Additionally, NSX creates policies to automatically remediate or determine a course of action if certain security attributes are detected. For example, if a virus or malware is detected on a VM, then NSX can automatically quarantine that VM by placing a firewall around it. Without NSX, this would require a manual scan and manual firewall rule changes to isolate the security risk, which could take hours or days. Another example would be managing unsupported OSes; traditionally, it could take weeks or months to access each individual server manually, identify the OS installed and create a policy to restrict access for each server. With NSX, a policy can be created to identify a group based on which OS is running on a VM and then secure that group immediately, all within a couple of minutes.
NSX network virtualization use cases
VMware recently made changes to NSX's licensing model. Originally, NSX was only available as a single edition -- it was an all-or-nothing approach to software-defined networking which customers found too restricting. VMware has taken feedback from customers and partners into consideration and has amended their licensing model so that NSX is available in three editions, based on three main use cases. The Standard Edition automates IT workflows, bringing agility to the data center network and reducing network operating costs and complexity. Standard Edition includes virtual networking and multi-tenant cloud capabilities, and automatically deploys network services via vRealize Automation.
The Advanced Edition provides all of the same capabilities as the Standard Edition plus a fundamentally more secure data center with the addition of microsegmentation. Microsegmentation ensures data center and virtual desktop infrastructure security to the highest level. The Advanced Edition also automates IT provisioning of security and allows for third-party integration with the likes of Trend Micro, Palo Alto Networks, Check Point and others. The Enterprise Edition offers the same features as the Advanced Edition, as well as networking and security across multiple domains. This enables the data center network to extend across multiple sites and connect to high-throughput physical workloads. The Enterprise Edition includes multisite NSX deployments, disaster recovery and hybrid cloud networking.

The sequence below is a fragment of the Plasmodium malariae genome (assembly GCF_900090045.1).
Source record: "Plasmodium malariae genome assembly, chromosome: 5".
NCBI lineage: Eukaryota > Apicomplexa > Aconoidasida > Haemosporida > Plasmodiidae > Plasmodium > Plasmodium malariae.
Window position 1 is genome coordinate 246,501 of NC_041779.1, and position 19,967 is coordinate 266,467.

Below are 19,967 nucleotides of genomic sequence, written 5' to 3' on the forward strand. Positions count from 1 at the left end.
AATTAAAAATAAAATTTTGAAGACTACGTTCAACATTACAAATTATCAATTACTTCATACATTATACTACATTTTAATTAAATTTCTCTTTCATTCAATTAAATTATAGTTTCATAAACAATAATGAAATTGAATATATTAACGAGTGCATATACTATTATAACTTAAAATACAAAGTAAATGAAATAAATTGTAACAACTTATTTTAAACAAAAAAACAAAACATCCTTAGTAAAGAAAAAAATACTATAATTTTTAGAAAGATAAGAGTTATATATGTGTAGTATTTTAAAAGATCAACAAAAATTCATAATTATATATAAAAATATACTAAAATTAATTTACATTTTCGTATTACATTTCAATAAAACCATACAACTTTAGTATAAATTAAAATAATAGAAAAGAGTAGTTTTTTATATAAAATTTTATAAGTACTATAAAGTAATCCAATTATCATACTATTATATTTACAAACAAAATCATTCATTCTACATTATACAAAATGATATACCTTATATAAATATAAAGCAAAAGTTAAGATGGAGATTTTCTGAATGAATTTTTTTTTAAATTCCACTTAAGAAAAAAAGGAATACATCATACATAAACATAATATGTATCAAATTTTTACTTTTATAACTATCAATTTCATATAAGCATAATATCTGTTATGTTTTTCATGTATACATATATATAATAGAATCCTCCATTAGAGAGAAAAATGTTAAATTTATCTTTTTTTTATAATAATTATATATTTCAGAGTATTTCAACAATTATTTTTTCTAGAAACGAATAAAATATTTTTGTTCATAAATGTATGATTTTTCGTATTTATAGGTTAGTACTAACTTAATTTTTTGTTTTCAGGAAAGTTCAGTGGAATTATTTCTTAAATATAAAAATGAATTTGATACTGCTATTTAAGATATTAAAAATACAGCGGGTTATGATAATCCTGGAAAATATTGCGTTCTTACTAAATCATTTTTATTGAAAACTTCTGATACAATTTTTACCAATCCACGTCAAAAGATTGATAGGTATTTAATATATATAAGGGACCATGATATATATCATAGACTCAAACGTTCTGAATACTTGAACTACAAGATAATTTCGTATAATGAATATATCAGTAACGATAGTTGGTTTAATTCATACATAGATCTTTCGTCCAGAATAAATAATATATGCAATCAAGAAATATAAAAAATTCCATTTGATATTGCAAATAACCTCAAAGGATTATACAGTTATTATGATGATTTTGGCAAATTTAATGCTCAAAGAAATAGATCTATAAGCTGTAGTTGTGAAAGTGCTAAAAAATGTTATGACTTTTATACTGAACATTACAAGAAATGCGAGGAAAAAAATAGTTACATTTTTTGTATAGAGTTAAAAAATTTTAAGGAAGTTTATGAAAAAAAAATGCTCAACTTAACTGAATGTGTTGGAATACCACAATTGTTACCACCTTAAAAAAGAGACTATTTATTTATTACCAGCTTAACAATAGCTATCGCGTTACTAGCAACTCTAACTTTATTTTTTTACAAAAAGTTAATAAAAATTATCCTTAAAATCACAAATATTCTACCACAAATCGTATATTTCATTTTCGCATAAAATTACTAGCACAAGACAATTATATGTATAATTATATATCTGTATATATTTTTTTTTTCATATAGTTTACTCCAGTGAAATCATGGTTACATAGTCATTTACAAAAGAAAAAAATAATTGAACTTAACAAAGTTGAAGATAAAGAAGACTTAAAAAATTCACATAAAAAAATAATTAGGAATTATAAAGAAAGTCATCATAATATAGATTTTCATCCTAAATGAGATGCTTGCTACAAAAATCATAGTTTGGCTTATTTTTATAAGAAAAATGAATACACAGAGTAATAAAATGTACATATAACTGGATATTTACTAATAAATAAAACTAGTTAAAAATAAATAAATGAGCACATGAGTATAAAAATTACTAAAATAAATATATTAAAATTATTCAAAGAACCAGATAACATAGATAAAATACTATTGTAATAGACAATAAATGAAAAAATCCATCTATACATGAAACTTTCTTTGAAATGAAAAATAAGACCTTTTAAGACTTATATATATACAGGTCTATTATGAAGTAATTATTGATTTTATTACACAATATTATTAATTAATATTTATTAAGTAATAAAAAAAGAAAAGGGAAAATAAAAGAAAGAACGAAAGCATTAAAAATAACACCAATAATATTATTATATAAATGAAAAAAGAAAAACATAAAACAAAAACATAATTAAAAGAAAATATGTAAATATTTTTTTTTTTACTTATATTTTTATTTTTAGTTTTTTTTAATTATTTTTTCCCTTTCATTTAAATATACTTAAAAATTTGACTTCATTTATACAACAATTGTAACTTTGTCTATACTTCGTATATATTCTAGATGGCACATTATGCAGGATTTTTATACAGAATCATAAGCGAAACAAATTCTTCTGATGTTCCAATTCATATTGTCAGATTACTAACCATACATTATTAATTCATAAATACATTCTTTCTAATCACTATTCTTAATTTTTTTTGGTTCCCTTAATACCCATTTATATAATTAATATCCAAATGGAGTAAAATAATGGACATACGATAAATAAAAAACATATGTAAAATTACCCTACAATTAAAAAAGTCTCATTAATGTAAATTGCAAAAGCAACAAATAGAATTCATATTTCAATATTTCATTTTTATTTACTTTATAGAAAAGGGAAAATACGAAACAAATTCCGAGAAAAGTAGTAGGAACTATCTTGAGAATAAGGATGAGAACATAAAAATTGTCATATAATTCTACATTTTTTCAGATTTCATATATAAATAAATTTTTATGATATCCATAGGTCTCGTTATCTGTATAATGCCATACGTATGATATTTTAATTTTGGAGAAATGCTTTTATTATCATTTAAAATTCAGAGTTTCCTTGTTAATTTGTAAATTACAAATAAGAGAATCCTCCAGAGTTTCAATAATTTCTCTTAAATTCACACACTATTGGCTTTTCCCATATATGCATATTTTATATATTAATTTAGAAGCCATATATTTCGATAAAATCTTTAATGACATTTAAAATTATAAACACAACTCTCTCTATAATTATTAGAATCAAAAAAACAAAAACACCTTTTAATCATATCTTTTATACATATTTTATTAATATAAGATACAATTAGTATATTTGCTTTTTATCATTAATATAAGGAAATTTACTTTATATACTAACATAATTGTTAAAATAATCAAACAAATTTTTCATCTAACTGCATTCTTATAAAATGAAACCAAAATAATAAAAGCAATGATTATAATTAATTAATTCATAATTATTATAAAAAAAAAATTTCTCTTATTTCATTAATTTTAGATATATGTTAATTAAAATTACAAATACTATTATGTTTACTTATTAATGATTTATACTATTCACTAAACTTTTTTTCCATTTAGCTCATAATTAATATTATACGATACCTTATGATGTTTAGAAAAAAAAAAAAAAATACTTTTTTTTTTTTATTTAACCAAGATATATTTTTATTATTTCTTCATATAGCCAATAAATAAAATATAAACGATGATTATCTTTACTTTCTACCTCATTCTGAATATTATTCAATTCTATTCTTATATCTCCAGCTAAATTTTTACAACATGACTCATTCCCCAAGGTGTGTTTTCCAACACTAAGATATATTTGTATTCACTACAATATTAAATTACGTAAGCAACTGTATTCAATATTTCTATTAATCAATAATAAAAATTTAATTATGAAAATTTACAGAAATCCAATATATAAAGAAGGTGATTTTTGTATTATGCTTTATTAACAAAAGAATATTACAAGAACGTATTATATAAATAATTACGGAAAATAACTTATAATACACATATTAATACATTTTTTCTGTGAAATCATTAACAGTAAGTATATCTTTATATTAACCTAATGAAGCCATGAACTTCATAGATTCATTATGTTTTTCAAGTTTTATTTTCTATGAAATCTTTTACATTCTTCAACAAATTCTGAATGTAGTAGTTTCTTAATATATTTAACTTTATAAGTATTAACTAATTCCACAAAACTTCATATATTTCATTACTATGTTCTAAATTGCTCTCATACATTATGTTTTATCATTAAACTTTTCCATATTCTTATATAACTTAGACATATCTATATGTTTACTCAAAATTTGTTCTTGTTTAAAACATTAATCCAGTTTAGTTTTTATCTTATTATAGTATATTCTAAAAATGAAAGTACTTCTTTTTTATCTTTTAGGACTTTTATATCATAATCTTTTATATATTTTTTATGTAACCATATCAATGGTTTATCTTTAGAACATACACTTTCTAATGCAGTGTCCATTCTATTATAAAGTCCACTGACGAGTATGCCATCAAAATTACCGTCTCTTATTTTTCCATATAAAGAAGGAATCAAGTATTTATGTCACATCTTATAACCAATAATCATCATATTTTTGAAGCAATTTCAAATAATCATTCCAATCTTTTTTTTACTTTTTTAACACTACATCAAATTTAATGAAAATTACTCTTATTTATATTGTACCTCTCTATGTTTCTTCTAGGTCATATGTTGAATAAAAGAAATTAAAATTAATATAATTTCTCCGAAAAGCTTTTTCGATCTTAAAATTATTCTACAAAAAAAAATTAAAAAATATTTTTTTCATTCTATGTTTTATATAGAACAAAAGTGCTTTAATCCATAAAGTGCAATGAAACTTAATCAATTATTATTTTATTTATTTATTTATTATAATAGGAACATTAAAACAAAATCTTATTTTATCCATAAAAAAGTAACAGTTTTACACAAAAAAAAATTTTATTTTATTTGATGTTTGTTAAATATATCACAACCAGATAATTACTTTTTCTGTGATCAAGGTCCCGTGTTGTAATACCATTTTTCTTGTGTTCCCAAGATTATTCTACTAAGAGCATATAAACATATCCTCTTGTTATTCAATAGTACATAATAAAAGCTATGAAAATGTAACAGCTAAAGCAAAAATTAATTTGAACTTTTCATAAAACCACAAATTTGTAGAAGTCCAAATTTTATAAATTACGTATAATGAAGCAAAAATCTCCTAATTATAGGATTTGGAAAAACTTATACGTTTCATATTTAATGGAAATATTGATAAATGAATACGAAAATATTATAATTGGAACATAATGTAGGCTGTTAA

If you're only interested in virtual network benefits like collapsing the switching and routing into the kernel, shortening network provisioning times and automating network configuration, the Standard Edition should be sufficient. In reality, the majority of customers will likely purchase the Advanced Edition to gain access to security features such as distributed firewall, which allows them to implement microsegmentation. Third-party integration is another perk that will drive customers to the Advanced Edition.
Microsegmentation is currently the driving force behind NSX adoption because most traditional data centers still rely on a perimeter firewall for defense. Though this may prevent the majority of attacks, once a perimeter firewall is breached there is limited lateral control to prevent malicious traffic from traversing a data center. Over half of data traffic now runs east-west within a data center, and NSX provides visibility and control to this type of traffic movement.
Over the past year VMware has dedicated much of its focus to NSX, and recent software licensing changes have helped entice customers by introducing a lower entry point. Since NSX is an overlay product, it does not require users to make major changes to their existing network infrastructure, giving customers a shortcut to adopting a software-defined network.
In summary, customers adopt NSX because they want the agility, efficiency and security of the SDDC. They want to bring the benefits of compute and storage virtualization to the entire data center, and virtualizing the network has helped customers move the SDDC from concept to reality.
Building the foundation for VMware SDDC
Why are SDDC adoption rates lagging?
VMware's NSX roadmap charts a course for SDDC